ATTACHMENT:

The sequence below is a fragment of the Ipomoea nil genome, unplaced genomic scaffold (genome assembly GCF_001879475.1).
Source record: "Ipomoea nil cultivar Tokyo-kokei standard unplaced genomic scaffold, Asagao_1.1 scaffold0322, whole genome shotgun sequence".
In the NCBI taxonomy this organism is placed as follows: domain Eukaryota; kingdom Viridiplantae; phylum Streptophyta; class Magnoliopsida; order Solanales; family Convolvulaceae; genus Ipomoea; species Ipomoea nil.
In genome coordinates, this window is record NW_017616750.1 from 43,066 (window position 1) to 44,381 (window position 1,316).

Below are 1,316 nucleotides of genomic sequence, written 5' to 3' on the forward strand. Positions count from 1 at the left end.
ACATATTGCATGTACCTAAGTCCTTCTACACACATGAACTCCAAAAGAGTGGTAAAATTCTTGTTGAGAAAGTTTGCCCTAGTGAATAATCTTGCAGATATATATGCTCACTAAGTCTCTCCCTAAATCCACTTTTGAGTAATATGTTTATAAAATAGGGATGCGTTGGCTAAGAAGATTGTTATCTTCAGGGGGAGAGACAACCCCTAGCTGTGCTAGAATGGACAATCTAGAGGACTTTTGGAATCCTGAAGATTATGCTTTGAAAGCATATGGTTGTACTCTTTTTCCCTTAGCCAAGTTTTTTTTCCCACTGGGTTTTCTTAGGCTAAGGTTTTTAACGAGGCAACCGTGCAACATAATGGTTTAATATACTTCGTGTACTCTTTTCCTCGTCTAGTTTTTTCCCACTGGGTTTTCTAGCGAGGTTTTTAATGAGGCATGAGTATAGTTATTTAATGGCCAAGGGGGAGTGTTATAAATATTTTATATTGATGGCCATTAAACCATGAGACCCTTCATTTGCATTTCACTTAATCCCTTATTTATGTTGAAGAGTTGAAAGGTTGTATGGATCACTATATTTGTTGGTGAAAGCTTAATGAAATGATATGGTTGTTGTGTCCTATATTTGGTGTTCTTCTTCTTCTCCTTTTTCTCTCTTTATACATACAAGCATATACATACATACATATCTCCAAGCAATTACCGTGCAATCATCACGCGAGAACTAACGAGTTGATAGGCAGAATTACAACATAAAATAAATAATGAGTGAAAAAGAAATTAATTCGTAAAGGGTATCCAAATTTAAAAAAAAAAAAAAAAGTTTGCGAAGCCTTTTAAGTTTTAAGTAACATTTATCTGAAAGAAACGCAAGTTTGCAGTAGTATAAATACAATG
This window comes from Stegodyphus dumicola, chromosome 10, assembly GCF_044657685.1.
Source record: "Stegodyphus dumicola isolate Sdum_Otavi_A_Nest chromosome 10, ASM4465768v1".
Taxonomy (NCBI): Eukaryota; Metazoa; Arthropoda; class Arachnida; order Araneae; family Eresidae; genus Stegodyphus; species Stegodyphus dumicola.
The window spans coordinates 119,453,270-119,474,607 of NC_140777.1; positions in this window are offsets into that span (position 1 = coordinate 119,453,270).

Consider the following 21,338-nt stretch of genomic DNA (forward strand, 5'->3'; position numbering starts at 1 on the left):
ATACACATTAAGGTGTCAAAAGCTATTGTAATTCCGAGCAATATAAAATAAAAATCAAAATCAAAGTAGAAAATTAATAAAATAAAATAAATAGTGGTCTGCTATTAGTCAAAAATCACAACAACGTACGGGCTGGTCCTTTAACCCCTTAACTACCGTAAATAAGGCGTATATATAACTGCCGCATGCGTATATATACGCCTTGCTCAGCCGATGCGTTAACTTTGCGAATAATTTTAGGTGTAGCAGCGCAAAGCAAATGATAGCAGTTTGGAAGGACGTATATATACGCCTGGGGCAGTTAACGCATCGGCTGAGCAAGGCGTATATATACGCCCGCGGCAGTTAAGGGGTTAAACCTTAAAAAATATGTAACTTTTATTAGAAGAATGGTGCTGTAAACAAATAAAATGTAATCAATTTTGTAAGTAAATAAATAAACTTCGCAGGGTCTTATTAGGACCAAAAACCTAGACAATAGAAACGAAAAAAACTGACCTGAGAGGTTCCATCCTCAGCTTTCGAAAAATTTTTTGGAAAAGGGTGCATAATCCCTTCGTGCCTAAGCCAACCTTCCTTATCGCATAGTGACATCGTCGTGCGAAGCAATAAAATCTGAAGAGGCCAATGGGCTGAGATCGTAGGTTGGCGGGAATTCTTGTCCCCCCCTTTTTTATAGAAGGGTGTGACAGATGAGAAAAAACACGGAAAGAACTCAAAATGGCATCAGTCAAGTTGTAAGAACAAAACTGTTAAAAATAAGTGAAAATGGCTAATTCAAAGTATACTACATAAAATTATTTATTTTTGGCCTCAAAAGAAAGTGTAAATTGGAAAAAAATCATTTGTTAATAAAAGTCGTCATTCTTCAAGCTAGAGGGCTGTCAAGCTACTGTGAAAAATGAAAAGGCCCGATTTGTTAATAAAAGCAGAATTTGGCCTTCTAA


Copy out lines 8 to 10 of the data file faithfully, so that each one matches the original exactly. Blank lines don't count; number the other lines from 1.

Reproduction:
Source record: "Stegodyphus dumicola isolate Sdum_Otavi_A_Nest chromosome 10, ASM4465768v1".
Taxonomy (NCBI): Eukaryota; Metazoa; Arthropoda; class Arachnida; order Araneae; family Eresidae; genus Stegodyphus; species Stegodyphus dumicola.
The window spans coordinates 119,453,270-119,474,607 of NC_140777.1; positions in this window are offsets into that span (position 1 = coordinate 119,453,270).